(Reuters) - Broker-dealers should better manage conflicts of interest at their firms by more closely monitoring broker compensation and reviewing new financial products, among other practices, according to findings published late Monday by Wall Street's industry-funded watchdog.
The report on conflicts of interest in the broker-dealer industry, conducted by the Financial Industry Regulatory Authority, follows from a process that began last year when FINRA said it would begin requesting information from 14 firms.
The regulatory authority launched the review out of concern that certain financial incentives, including commission-based compensation to brokers, could lead to promotions of products that may not be the best choice for investors.
The regulator wanted to know, among other things, the types of procedures and controls in place at brokerages to prevent brokers from selling unsuitable products.
"If we find that firms have not made adequate progress, we will evaluate rulemaking to require reasonable policies to identify, manage and mitigate conflicts," FINRA said in a statement along with the report, noting that the report is intended to highlight effective practices for conflict management that go beyond regulatory requirements.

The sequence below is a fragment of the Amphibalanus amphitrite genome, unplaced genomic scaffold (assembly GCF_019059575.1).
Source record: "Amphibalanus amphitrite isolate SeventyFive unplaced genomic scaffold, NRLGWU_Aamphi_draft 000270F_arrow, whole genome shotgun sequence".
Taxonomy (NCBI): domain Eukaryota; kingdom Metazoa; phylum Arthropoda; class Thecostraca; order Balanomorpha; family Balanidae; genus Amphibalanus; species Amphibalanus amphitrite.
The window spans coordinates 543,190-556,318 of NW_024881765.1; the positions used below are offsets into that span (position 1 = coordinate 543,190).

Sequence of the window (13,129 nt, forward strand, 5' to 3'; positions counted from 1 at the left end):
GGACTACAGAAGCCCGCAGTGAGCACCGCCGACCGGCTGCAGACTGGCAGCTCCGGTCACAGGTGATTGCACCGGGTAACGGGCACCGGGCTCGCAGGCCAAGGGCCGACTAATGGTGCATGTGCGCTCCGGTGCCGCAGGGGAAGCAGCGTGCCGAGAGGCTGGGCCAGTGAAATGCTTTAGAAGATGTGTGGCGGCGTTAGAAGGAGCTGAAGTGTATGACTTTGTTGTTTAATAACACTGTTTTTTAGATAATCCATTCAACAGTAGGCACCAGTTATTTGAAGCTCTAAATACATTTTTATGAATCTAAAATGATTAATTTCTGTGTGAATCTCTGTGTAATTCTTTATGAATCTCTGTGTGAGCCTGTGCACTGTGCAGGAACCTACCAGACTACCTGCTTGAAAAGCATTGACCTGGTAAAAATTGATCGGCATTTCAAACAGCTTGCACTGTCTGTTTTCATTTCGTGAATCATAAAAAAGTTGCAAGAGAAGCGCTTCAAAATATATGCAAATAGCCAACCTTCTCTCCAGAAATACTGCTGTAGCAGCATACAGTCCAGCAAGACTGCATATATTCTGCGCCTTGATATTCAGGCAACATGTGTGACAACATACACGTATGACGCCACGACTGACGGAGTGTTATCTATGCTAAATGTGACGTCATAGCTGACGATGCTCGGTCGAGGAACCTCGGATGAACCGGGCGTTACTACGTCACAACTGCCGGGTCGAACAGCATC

FINRA's effort is part of a recent examination strategy that aims to detect problems and effective compliance practices in place throughout the securities industry. The regulator uses its findings to provide guidance to the industry.
In the report, FINRA called for firms to disclose potential conflicts about new financial products "in plain English," noting that such conflicts may be particularly troublesome when complex financial products are sold to less knowledgeable investors, including retail investors.
FINRA also noted that firms could use "product agnostic" compensation grids to ensure brokers are not favouring products with higher commissions, as well as to cap the credit a broker can receive for a comparable product across providers.
The report follows recent efforts by FINRA to clamp down on another type of conflict: hefty bonuses brokers may receive when asking their clients to join them when switching from one firm to another. Switching firms could be costly to investors, who may have to sell certain securities, such as brokerage-branded mutual funds, that are not available through their broker's new firm, FINRA has said.
FINRA last month sent a proposal for review by the U.S. Securities and Exchange Commission for a rule that would require disclosures to certain clients about those compensation arrangements. The SEC must review and approve FINRA rule changes.
(Reporting by Ashley Lau in New York; Editing by Ken Wills)